Our molars are big, round teeth designed for grinding and chewing. If you feel your teeth with your tongue, you will feel bumps on them. These are called cusps, they are like the mountain tops of your teeth—they are sharp and pointy.
In between the cusps or mountains, there are grooves. These grooves are very deep for some people, and they trap bacteria and sugars, causing cavities. Sometimes, the grooves are so deep and skinny that your toothbrush bristles can’t reach into them. For these teeth, dentists recommend sealants.
Sealants coat the teeth and fill in the grooves. Imagine painting a molar with white fingernail polish. Sealants coat the teeth for several years, preventing tooth bugs from hiding in the deep grooves and causing cavities.
Here are a few common questions parents ask:
- What age children need sealants?
- We recommend sealants on permanent molars. At 6 years of age, children’s first permanent molars start coming in. At age 12, the second set of permanent molars come in. So, starting at age 6 and again at 11 or 12 years, your dentist or dental hygienist will check to see if your child needs sealants.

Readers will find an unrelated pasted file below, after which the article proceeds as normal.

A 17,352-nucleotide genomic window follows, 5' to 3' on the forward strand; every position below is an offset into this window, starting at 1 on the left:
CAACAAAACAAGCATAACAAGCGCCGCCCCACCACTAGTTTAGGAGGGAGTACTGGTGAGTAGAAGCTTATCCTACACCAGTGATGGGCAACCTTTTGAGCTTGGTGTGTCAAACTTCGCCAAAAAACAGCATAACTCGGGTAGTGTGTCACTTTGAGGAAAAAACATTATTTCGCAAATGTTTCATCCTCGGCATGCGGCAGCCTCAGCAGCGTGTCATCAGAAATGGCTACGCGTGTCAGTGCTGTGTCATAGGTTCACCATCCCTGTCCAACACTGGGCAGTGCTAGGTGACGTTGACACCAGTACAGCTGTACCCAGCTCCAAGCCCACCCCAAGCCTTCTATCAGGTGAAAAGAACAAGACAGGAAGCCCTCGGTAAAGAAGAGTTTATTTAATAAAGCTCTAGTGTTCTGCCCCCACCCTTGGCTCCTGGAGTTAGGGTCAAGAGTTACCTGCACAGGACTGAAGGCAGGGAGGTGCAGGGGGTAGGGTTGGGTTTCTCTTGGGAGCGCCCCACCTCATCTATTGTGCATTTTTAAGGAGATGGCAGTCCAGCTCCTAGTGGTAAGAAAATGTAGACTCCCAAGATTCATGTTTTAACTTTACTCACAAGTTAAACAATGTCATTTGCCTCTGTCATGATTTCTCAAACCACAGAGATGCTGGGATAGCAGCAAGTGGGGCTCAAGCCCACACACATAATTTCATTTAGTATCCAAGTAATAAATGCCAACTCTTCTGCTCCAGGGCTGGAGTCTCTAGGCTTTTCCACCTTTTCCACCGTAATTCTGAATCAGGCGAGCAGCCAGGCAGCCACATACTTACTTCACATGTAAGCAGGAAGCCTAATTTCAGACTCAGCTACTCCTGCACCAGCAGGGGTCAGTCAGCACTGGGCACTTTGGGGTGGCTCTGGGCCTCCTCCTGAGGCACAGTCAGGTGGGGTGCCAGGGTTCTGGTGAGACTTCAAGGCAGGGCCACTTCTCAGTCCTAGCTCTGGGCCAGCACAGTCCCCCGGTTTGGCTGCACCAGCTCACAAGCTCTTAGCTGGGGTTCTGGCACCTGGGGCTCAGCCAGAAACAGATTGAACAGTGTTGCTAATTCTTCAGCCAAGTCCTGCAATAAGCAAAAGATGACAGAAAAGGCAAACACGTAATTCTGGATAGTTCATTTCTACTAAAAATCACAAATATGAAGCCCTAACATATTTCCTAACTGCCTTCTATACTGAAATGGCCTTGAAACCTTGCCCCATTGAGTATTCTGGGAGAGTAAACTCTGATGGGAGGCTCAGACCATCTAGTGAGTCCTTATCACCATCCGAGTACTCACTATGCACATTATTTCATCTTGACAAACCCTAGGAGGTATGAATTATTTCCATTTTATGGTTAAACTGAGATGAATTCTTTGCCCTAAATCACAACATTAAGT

- My child doesn’t eat candy or drink pop. Does she still need sealants?
- Even healthy foods like dried fruit can cause cavities in children with deep grooves. We still recommend sealants, as they last for years. Sometimes, children’s diet changes at school—they start sharing treats with friends, or drinking juice or pop.
- Do sealants hurt? Will my son have to get numb?
- Sealants are painless, no need for numbing! We will clean the surfaces of the teeth, then use a type of “tooth shampoo” to prepare the tooth for the sealant, then place the sealant. If your child is very sensitive to taste, we even have products that don’t have any flavors and that minimize rinsing with water. There are lots of options for sealants, and we highly recommend them.
- Are sealants the same thing as fluoride?
- Sealants are a coating for your teeth, they do not contain fluoride. Fluoride is a mineral found in toothpaste, some mouthrinse and some water supplies.
by Dr. LaVonne Hammelman